11 Jun 2024
by Tania Bowers

APSCo responds to Conservative Manifesto

Responding to the Conservative Manifesto launched today, Tania Bowers, Global Public Policy Director at the Association of Professional Staffing Companies (APSCo) commented:

The Conservative Manifesto shows a clear focus on using tax breaks in order to appeal to voters. However, for UK businesses and the labour market, the detail that has been announced so far suggests there is little to boost economic productivity or bolster the labour market. It’s clear that much of the tax breaks will be funded by clamping down on tax avoidance. This may be a positive move if implemented appropriately, particularly in terms of proper management of the umbrella market. This could also be interpreted as a possible big push on off payroll once again, though. Should this be the case, the move may dampen the contractor market which is needed for growth.

Plans to continue to push apprenticeships without heeding the advice of businesses and trade bodies such as APSCo is of concern. As we have highlighted, if apprenticeships are to be appropriate for the modern, more flexible world of work, then how they are run and funded needs to be reformed. Increasing the number of apprenticeships won't bridge the gap in take-up of these study routes.

The plan to scrap the main rate of NICs for the self-employed in the next Parliament is flawed. Not only will this fail to increase security for these workers in terms of sick-pay, pensions and other core elements, but it also applies only to those who are unincorporated. For the professional staffing sector, the majority of these workers will be incorporated, due to the tax laws that apply to recruitment businesses engaging them and the fact that unincorporated self-employment is inherently insecure. Given that the UK is facing a dearth of highly skilled professionals in critical sectors such as healthcare, IT, security and manufacturing, it is these workers that need the Government’s attention.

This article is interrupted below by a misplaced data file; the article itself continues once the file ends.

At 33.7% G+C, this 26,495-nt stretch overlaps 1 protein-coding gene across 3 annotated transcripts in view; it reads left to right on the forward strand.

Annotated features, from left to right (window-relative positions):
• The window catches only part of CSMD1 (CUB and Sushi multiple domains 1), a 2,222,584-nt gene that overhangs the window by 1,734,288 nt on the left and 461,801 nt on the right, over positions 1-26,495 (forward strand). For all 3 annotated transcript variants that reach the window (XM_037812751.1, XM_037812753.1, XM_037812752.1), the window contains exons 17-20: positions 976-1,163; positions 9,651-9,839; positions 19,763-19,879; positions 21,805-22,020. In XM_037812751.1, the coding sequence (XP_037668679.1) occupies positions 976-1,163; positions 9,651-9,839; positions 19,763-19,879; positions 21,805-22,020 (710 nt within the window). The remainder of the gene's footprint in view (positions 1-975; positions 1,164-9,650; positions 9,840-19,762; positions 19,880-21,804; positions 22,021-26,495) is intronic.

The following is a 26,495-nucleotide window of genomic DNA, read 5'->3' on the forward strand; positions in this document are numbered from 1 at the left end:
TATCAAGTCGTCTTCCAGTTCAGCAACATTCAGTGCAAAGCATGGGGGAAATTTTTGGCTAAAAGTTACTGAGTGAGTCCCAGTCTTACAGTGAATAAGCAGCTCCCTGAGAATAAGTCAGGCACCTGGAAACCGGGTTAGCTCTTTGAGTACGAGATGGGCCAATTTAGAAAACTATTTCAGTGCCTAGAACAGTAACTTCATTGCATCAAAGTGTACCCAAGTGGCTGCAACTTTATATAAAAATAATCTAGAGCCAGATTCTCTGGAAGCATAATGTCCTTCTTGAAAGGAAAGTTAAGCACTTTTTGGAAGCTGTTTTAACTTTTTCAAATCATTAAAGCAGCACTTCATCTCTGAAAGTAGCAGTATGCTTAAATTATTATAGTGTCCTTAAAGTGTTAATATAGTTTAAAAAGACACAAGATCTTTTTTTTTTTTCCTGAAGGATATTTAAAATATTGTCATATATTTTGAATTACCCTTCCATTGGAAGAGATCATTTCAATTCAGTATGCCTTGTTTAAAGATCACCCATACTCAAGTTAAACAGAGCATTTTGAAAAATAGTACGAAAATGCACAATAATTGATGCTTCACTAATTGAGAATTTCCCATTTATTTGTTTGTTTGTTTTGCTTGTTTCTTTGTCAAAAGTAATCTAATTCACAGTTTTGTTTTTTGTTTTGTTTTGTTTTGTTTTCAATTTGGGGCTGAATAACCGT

With the UK’s skills crisis growing, the planned cuts on immigration could be a blunt instrument for the economy. Regional assessments that are based on individual skill-requirements should be considered in order to ensure the country’s labour market is dynamic and meets the evolving needs of businesses.

It’s concerning that as of yet, no party has made it clear that they are speaking directly to businesses, meaning that manifesto plans are likely to be out of touch with the realities of modern-day economic difficulties.”